But now, he was tearing himself apart from the inside to see how he accomplished the tasks that had once seemed so easy to do. He had to expose most of his skin web to the elements to enlarge the size of his blood lore's awareness.
"Please," he whispered hoarsely, his sandy voice barely audible above the scream of the winds. "Please…."
Where have the hearts of millions gone?
Beads of sweat and blood mixed with the rain that spilled down Achmed's mottled skin. Suddenly, his eyes snapped open; both were clouded over with a milky film. He let out a strangled gasp and lurched forwards, falling onto his hands and knees.
Find the hearts of those millions.
The dull thudding sounds at the back of his mind were growing steadily louder, filling his ears with the unsynchronized throbbing of a group of about ten beating hearts. Achmed took a deep, steadying breath, and let his mind stretch out even farther, searching for someone, anyone, to hone in on.
At first, there was nothing. Achmed strained, ignorant of the pain that shot through his back and upper arms as those muscles ripped apart under the stress of the vicious spasms that were passing through them.
Then, in a fleeting moment, a flickering instant, Achmed felt a singular pounding—the franting pulsating of the heart of a person pursued—crescendo above the monotonous thrumming that rang in his ears.
A searing bolt of pain shot across Achmed's shoulders, causing the Bolg leader to lose concentration completely. He opened his mouth to scream, but blood bubbled up from his throats and down his chin. Coughing hoarsely, Achmed shakily pushed himself off of the ground. His body screamed mercilessly at him, no longer pleading, but rendering him almost immobile as involuntary shuddering and spasms paralyzed his muscles.
Achmed turned his head, gazing past the loose strands of hair that obscured his visage, over his marred shoulder, the gold of his right eye flashing with pain and annoyance. Someone was rapidly approaching from the vast expanse of the Krevensfield Plain.
Achmed knelt down, sinking his teeth into his lower lip to stifle the groan as the strained muscles of his back rippled painfully beneath his skin. He strapped the leather garment onto his chest, heaving a shuddering sigh as the skin, which was bruised and marked with tiny, needlelike bumps caused from the rain, took refuge underneath the thick leather. He buckled the straps at his throat and at the small of his back, then pulled the black cloth shirt over his head. Picking up the weighed-down cloak with some difficulty and donning it, he pulled the hood over his head and removed the cwellan from his agonized shoulders. He began coughing again and spat onto the ground, tasting—and seeing—blood.
He turned to make his way back to the Cauldron, ignoring the sluggish, labored beating of his fatigued heart and the rapid approach of the stranger from the Plain.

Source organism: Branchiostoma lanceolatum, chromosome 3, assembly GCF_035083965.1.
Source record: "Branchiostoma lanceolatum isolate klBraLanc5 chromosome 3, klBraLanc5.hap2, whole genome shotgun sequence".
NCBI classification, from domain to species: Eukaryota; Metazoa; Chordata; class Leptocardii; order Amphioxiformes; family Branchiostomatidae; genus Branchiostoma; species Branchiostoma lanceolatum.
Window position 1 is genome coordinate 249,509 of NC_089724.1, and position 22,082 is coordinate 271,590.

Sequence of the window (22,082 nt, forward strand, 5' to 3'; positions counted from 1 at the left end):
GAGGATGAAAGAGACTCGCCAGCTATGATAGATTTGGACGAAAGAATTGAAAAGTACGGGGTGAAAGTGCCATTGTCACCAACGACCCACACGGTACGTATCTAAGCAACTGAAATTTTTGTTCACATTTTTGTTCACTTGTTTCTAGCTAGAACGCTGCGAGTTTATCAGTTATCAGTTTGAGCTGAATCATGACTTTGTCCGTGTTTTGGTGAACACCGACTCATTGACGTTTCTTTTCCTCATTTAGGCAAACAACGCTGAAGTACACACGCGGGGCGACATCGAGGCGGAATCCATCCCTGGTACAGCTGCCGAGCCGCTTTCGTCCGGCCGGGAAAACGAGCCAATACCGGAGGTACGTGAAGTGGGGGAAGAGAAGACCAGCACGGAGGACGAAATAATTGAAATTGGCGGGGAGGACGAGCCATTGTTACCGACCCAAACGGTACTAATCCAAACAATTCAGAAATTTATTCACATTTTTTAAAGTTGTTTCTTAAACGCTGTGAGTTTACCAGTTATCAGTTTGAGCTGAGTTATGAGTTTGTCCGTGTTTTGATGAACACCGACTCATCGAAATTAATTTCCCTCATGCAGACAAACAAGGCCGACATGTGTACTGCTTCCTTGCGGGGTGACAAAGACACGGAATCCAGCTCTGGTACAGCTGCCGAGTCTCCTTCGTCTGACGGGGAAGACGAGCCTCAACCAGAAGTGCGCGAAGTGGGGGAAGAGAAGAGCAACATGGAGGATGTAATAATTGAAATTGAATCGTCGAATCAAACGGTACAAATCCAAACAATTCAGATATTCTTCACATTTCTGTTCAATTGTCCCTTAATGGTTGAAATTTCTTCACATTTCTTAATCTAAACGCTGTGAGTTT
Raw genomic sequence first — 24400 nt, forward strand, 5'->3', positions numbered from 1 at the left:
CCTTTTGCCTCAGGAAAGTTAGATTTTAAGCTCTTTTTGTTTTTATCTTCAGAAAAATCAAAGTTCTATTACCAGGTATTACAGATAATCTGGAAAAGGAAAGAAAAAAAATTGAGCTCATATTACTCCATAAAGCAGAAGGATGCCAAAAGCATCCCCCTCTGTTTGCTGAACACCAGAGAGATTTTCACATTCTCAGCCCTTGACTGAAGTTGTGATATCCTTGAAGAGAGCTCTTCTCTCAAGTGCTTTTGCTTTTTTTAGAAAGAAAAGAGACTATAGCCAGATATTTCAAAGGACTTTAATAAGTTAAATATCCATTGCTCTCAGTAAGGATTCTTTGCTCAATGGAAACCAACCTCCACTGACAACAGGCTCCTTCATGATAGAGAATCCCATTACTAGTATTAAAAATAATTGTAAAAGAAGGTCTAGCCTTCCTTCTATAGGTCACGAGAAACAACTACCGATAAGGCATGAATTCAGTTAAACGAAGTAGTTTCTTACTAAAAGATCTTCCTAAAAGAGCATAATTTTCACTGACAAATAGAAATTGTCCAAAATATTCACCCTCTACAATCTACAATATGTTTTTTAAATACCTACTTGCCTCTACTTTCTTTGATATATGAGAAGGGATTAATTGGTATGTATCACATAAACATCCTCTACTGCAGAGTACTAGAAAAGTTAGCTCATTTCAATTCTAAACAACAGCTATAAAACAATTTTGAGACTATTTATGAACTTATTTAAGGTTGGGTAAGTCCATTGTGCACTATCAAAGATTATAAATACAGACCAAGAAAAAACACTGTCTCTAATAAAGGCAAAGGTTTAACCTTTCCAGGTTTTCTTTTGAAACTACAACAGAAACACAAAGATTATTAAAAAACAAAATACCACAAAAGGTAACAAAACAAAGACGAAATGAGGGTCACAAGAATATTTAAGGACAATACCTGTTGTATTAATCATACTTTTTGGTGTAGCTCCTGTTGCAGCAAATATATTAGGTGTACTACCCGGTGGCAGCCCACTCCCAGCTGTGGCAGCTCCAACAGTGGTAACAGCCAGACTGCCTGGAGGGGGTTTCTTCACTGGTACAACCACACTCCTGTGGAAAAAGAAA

Rhapsody, Grunthor, and Ashe all sat at the large wooden table in the council chamber, staring in uncomfortable silence at the merrily blazing fire that burned in the grate. Rhapsody, who had changed from her lavish wedding gown into a plain white shift and a knitted shawl, chewed nervously at the sides of her thumbnail, her emerald green eyes dark with worry. Her newlywed husband was leaned forwards in his chair, elbows on his knees, staring intently into the fire. Grunthor tapped his claw-like nails on the polished wood of the table, occasionally clearing his throat loudly just to disturb the peace. The pounding rain that had disrupted the wedding a few hours earlier had diminished to a slight drizzle.
After a long wait, Rhapsody broke the silence. When she spoke, the fire blazed in the hearth. "How long has he been gone?"
Grunthor sighed heavily, a thoughtful look on his leathery features. "Erm…hrnnn…uh…maybe, I dunno, six hours?"
"Where could he have gone?" Rhapsody asked nervously, her voice tremulous. "This isn't like him."
"Oh, believe me, duchess, it is. Sometimes he's got wanderlust—"
Rhapsody shook her head frantically, her wheat-colored tresses coming loose from the bun that she had pulled them into. "No, he wouldn't go out in this rain on purpose. He hates water, remember?"
"There's a lot of things that he puts up with that he hates," Grunthor muttered, casting a quick sidelong glance at Ashe, who had remained silent. Rhapsody glared at him, bringing her thumb away from her lips. Grunthor cleared his throat again. "Oi meant that he hates being in rain," he said politely. His nails dug into the table.
Rhapsody pushed herself out of her chair and began pacing up and down in front of the flames. Every time she passed the open grate, the flames crackled higher, as if heralding her position in front of the roaring fire. "He should not have left in the first place. I didn't see him after my dance with him. Did he come back to you?" she turned expectantly to Grunthor, who shrugged his broad shoulders.
"Oi can't remember, duchess."
"Maybe he went to another part of the Cauldron and we don't know it," Ashe suggested, his voice warm. He was trying to calm his wife down. "I'm sure he's fine, Rhapsody."
"No, no, no, I want to see him."
Suddenly, the door that connected the throne room and the council chamber flew open, and a Bolg guard leaned his head in.